The Christian Examiner

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Cummings, Hillard & Company, 1838
 

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Página 334 - ... all those bodies which compose the mighty frame of the world, have not any subsistence without a mind, that their being is to be perceived or known ; that consequently so long as they are not actually perceived by me, or do not exist in my mind or that of any other created spirit, they must either have no existence at all, or else subsist in the mind of some Eternal Spirit...
Página 217 - I was confirmed in this opinion that he who would not be frustrate of his hope to write well hereafter in laudable things, ought himself to be a true poem ; that is, a composition and pattern of the best and honourablest things ; not presuming to sing high praises of heroic men, or famous cities, unless he have in himself the experience and the practice of all that which is praiseworthy.
Página 342 - Siris, a Chain of Philosophical Reflections and Inquiries concerning the Virtues of TAR WATER...
Página 319 - tis, to cast one's eyes so low! The crows and choughs, that wing the midway air, Show scarce so gross as beetles : Half way down Hangs one that gathers samphire; dreadful trade! Methinks, he seems no bigger than his head: The fishermen, that walk upon the beach, Appear like mice; and yon...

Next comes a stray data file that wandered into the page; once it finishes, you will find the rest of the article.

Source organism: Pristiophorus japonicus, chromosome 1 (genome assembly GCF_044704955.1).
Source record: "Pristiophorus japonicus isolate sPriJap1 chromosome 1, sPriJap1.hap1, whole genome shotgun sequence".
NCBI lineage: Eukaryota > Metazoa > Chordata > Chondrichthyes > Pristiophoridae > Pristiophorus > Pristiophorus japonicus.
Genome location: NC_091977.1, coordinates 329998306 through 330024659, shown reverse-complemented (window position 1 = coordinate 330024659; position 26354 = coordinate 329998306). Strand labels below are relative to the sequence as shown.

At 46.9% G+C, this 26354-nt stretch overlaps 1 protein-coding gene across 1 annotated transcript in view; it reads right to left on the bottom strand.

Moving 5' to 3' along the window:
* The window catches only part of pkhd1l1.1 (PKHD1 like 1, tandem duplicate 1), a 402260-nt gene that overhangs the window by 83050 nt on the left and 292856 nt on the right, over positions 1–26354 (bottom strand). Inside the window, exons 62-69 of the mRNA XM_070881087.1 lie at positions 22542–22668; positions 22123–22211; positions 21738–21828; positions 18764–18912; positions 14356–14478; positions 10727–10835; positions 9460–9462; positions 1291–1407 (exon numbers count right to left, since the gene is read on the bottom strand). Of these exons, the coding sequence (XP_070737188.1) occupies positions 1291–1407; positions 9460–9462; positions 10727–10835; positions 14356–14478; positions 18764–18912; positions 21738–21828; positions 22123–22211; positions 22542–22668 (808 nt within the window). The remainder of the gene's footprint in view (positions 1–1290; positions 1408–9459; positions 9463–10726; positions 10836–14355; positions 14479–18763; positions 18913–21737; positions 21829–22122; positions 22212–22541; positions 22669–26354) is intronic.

Página 10 - And when he was come into the temple, the chief priests and the elders of the people came unto him as he was teaching, and said, By what authority doest thou these things ? and who gave thee this authority...
Página 268 - For the sun, which we want, ripens wits as well as fruits ; and as wine and oil are imported to us from abroad, so must ripe understanding, and many civil virtues, be imported into our minds from foreign writings, and examples of best ages: we shall else miscarry still, and come short in the attempts of any great enterprise.
Página 320 - When he first saw, he was so far from making any judgment about distances, that he thought all objects whatever touched his eyes, as he expressed it, as what he felt did his skin; and thought no objects so agreeable as those which were smooth and regular, though he could form no judgment of their shape, or guess what it was in any object that was pleasing to him.
Página 320 - One particular only, though it may appear trifling, I will relate. Having often forgot which was the cat and which the dog, he was ashamed to ask, but catching the cat, which he knew by feeling, he was observed to look at her steadfastly, and then setting her down said, so puss, I shall know you another time.
Página 217 - Britain! O my Mother Isle! Needs must thou prove a name most dear and holy To me, a son, a brother, and a friend, A husband, and a father! who revere All bonds of natural love, and find them all 180 Within the limits of thy rocky shores.
Página 320 - The objects intromitted by sight would seem to him (as in truth they are) no other than a new set of thoughts or sensations, each whereof is as near to him as the perceptions of pain or pleasure, or the most inward passions of his soul.

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